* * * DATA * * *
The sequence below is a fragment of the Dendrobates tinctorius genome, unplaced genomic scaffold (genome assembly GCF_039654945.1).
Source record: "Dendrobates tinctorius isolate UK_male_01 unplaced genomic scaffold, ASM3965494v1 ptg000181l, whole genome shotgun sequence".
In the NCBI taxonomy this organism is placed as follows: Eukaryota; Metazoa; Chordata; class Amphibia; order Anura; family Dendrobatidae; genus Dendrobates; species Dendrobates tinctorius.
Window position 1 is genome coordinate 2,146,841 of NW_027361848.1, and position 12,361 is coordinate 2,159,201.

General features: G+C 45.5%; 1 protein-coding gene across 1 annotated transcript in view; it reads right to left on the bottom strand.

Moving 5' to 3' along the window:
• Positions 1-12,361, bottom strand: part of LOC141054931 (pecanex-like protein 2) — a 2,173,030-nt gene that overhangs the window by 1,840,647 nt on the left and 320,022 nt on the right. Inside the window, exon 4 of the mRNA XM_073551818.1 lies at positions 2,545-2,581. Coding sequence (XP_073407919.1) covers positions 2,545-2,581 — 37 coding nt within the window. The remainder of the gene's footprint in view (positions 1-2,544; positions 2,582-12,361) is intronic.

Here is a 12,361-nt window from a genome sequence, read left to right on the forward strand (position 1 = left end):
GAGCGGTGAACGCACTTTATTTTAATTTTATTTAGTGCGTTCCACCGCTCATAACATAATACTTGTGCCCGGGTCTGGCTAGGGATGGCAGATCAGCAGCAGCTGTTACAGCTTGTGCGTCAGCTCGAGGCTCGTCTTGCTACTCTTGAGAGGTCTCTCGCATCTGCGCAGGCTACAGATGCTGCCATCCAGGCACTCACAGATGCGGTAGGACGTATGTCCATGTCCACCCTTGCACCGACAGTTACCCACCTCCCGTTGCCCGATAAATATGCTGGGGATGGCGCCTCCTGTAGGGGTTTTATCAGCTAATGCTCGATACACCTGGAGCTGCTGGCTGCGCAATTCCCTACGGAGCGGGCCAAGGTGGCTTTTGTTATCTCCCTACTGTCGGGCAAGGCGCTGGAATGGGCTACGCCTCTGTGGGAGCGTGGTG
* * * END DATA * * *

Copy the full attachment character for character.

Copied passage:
The sequence below is a fragment of the Dendrobates tinctorius genome, unplaced genomic scaffold (genome assembly GCF_039654945.1).
Source record: "Dendrobates tinctorius isolate UK_male_01 unplaced genomic scaffold, ASM3965494v1 ptg000181l, whole genome shotgun sequence".
In the NCBI taxonomy this organism is placed as follows: Eukaryota; Metazoa; Chordata; class Amphibia; order Anura; family Dendrobatidae; genus Dendrobates; species Dendrobates tinctorius.
Window position 1 is genome coordinate 2,146,841 of NW_027361848.1, and position 12,361 is coordinate 2,159,201.

General features: G+C 45.5%; 1 protein-coding gene across 1 annotated transcript in view; it reads right to left on the bottom strand.

Moving 5' to 3' along the window:
• Positions 1-12,361, bottom strand: part of LOC141054931 (pecanex-like protein 2) — a 2,173,030-nt gene that overhangs the window by 1,840,647 nt on the left and 320,022 nt on the right. Inside the window, exon 4 of the mRNA XM_073551818.1 lies at positions 2,545-2,581. Coding sequence (XP_073407919.1) covers positions 2,545-2,581 — 37 coding nt within the window. The remainder of the gene's footprint in view (positions 1-2,544; positions 2,582-12,361) is intronic.

Here is a 12,361-nt window from a genome sequence, read left to right on the forward strand (position 1 = left end):
GAGCGGTGAACGCACTTTATTTTAATTTTATTTAGTGCGTTCCACCGCTCATAACATAATACTTGTGCCCGGGTCTGGCTAGGGATGGCAGATCAGCAGCAGCTGTTACAGCTTGTGCGTCAGCTCGAGGCTCGTCTTGCTACTCTTGAGAGGTCTCTCGCATCTGCGCAGGCTACAGATGCTGCCATCCAGGCACTCACAGATGCGGTAGGACGTATGTCCATGTCCACCCTTGCACCGACAGTTACCCACCTCCCGTTGCCCGATAAATATGCTGGGGATGGCGCCTCCTGTAGGGGTTTTATCAGCTAATGCTCGATACACCTGGAGCTGCTGGCTGCGCAATTCCCTACGGAGCGGGCCAAGGTGGCTTTTGTTATCTCCCTACTGTCGGGCAAGGCGCTGGAATGGGCTACGCCTCTGTGGGAGCGTGGTG